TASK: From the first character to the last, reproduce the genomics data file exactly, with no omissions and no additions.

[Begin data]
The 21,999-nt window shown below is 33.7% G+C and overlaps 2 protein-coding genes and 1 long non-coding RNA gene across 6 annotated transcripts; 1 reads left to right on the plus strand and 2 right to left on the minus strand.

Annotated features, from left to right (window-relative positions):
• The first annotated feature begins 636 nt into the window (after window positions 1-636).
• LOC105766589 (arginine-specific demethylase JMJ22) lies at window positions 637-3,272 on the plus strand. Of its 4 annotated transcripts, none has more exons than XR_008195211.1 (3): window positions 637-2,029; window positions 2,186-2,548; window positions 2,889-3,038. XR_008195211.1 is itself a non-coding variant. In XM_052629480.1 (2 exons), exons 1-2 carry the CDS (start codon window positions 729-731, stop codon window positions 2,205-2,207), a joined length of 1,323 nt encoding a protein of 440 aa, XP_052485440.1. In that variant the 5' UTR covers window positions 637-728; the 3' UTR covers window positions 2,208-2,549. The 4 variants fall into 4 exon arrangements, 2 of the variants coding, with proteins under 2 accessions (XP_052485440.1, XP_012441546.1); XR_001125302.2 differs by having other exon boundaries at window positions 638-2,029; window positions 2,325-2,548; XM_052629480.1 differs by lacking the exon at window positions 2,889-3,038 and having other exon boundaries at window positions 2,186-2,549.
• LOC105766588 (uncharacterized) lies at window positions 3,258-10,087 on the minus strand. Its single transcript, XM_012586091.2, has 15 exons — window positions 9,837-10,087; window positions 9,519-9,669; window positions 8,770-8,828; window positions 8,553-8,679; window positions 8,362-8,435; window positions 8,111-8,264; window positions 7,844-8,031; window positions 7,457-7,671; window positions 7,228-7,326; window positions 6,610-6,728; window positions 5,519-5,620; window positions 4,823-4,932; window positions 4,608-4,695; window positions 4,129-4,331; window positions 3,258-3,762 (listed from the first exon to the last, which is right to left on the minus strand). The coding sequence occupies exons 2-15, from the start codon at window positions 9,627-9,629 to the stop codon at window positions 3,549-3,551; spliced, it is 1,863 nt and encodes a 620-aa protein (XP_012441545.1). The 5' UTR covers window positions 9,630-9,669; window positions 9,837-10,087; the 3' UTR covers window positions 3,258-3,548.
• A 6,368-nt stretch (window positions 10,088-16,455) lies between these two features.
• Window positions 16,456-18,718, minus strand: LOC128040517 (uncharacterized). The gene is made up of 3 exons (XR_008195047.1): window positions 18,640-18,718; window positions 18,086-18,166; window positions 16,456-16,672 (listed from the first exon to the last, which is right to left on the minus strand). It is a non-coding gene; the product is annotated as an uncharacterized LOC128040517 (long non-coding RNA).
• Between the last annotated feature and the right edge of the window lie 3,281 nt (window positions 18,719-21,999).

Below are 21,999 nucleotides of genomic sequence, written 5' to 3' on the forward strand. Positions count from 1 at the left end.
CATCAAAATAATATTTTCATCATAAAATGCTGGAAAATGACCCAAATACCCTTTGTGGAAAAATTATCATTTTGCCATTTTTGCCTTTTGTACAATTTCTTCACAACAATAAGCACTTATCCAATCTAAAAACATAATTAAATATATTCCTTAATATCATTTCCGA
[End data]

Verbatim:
The 21,999-nt window shown below is 33.7% G+C and overlaps 2 protein-coding genes and 1 long non-coding RNA gene across 6 annotated transcripts; 1 reads left to right on the plus strand and 2 right to left on the minus strand.

Annotated features, from left to right (window-relative positions):
• The first annotated feature begins 636 nt into the window (after window positions 1-636).
• LOC105766589 (arginine-specific demethylase JMJ22) lies at window positions 637-3,272 on the plus strand. Of its 4 annotated transcripts, none has more exons than XR_008195211.1 (3): window positions 637-2,029; window positions 2,186-2,548; window positions 2,889-3,038. XR_008195211.1 is itself a non-coding variant. In XM_052629480.1 (2 exons), exons 1-2 carry the CDS (start codon window positions 729-731, stop codon window positions 2,205-2,207), a joined length of 1,323 nt encoding a protein of 440 aa, XP_052485440.1. In that variant the 5' UTR covers window positions 637-728; the 3' UTR covers window positions 2,208-2,549. The 4 variants fall into 4 exon arrangements, 2 of the variants coding, with proteins under 2 accessions (XP_052485440.1, XP_012441546.1); XR_001125302.2 differs by having other exon boundaries at window positions 638-2,029; window positions 2,325-2,548; XM_052629480.1 differs by lacking the exon at window positions 2,889-3,038 and having other exon boundaries at window positions 2,186-2,549.
• LOC105766588 (uncharacterized) lies at window positions 3,258-10,087 on the minus strand. Its single transcript, XM_012586091.2, has 15 exons — window positions 9,837-10,087; window positions 9,519-9,669; window positions 8,770-8,828; window positions 8,553-8,679; window positions 8,362-8,435; window positions 8,111-8,264; window positions 7,844-8,031; window positions 7,457-7,671; window positions 7,228-7,326; window positions 6,610-6,728; window positions 5,519-5,620; window positions 4,823-4,932; window positions 4,608-4,695; window positions 4,129-4,331; window positions 3,258-3,762 (listed from the first exon to the last, which is right to left on the minus strand). The coding sequence occupies exons 2-15, from the start codon at window positions 9,627-9,629 to the stop codon at window positions 3,549-3,551; spliced, it is 1,863 nt and encodes a 620-aa protein (XP_012441545.1). The 5' UTR covers window positions 9,630-9,669; window positions 9,837-10,087; the 3' UTR covers window positions 3,258-3,548.
• A 6,368-nt stretch (window positions 10,088-16,455) lies between these two features.
• Window positions 16,456-18,718, minus strand: LOC128040517 (uncharacterized). The gene is made up of 3 exons (XR_008195047.1): window positions 18,640-18,718; window positions 18,086-18,166; window positions 16,456-16,672 (listed from the first exon to the last, which is right to left on the minus strand). It is a non-coding gene; the product is annotated as an uncharacterized LOC128040517 (long non-coding RNA).
• Between the last annotated feature and the right edge of the window lie 3,281 nt (window positions 18,719-21,999).

Below are 21,999 nucleotides of genomic sequence, written 5' to 3' on the forward strand. Positions count from 1 at the left end.
CATCAAAATAATATTTTCATCATAAAATGCTGGAAAATGACCCAAATACCCTTTGTGGAAAAATTATCATTTTGCCATTTTTGCCTTTTGTACAATTTCTTCACAACAATAAGCACTTATCCAATCTAAAAACATAATTAAATATATTCCTTAATATCATTTCCGA